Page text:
Citi Loses Bid to Recoup Massive Mistake in Surprise Ruling
(Bloomberg) -- Citigroup Inc. unexpectedly lost a legal battle to recover half a billion dollars it sent Revlon Inc. lenders, after the embarrassing blunder forced it to answer to regulators and tighten its internal controls.
U.S. District Judge Jesse Furman on Tuesday ruled that 10 asset managers for the lenders -- which include Brigade Capital Management, HPS Investment Partners and Symphony Asset Management -- don’t have to return $504 million that Citibank said it mistakenly transferred in August while trying to make an interest payment. He said they shouldn’t have been expected to know that the transfer, which totaled more than $900 million before some lenders returned their share, was an error.
“To believe that Citibank, one of the most sophisticated financial institutions in the world, had made a mistake that had never happened before, to the tune of nearly $1 billion would have been borderline irrational,” wrote Furman, who presides in Manhattan.
The decision is the latest blow to Citigroup, which is in the midst of a yearslong effort to update its underlying controls and technology after regulators slapped it with a $400 million fine for deficiencies in both areas last year. The New York-based company is also undergoing a leadership change, with incoming Chief Executive Officer Jane Fraser set to take the reins on March 1.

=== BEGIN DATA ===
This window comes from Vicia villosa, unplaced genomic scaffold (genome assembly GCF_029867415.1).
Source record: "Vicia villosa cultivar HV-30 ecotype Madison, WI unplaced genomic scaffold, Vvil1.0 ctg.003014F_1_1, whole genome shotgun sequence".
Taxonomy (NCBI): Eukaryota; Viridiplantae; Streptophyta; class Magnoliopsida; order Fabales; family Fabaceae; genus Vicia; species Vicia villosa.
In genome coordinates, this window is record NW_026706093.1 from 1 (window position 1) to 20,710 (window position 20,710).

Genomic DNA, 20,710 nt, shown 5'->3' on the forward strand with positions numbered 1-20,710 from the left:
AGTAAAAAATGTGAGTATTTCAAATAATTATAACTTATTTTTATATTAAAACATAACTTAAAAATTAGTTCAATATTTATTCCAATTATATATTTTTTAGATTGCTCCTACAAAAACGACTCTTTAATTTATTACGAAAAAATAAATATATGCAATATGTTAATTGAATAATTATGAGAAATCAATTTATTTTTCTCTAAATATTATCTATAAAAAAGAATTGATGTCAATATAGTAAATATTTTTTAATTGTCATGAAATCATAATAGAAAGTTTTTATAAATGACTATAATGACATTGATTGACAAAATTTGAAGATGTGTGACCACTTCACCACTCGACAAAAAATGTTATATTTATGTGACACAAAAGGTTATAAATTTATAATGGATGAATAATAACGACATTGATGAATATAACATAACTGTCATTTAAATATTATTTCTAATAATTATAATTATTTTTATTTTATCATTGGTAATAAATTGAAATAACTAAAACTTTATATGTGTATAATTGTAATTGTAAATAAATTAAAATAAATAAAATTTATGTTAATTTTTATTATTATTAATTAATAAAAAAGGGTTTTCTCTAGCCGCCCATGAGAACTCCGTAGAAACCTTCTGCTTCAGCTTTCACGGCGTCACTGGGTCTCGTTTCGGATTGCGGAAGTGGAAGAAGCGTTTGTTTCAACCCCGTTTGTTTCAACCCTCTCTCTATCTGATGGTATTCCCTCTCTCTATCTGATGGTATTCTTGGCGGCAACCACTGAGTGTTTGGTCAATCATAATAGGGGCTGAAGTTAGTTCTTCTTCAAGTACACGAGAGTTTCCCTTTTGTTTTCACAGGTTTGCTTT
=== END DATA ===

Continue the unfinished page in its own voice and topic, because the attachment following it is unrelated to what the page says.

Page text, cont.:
Not Over Yet
“We strongly disagree with this decision and intend to appeal,” Danielle Romero-Apsilos, a spokeswoman for Citigroup, said in a statement. “We believe we are entitled to the funds and will continue to pursue a complete recovery of them.”
Robert Loigman of Quinn Emanuel, the law firm representing the investment firms, said they were “extremely pleased with Judge Furman’s detailed and thorough decision.”
Citigroup briefly pared gains on the news, but its shares were up 0.9% at $64.18 at 12:33 p.m. in New York.
“The court was constrained by New York precedent favoring finality in business transactions,” Bloomberg Intelligence senior analyst Elliott Stein said. “Still, it likely isn’t the end of the road for this litigation.” In addition to appealing the ruling, the bank “may also seek to recoup the mistakenly transferred funds from Revlon, which may result in more litigation,” he said.
The decision is a boon to the creditors, which have been locked in a battle with billionaire investor Ronald Perelman’s struggling cosmetics company over its May restructuring. They argued that the Aug. 11 payment -- one of the biggest banking errors in recent memory -- settled Revlon’s debt to them under a 2016 term loan, didn’t look like a mistake when it arrived and was theirs to keep. They can keep the money, pending an appeal, but can’t spend it, the judge said.
Representatives of Brigade and HPS declined to comment. Symphony didn’t immediately return messages seeking comment.
Impact on Industry
The ruling could also have a lasting impact on the role administrative agents play in the syndicated loan industry by exposing them to higher operational and regulatory risks.
Furman said prior court decisions forced him to conclude that the lenders were entitled to take the money.
“The transfers matched to the penny the amount of principal and interest outstanding on the loan,” he said in his decision. “The accompanying notices referred to interest being ‘due,’ and the only way in which that would have been accurate was if Revlon was making a principal prepayment.”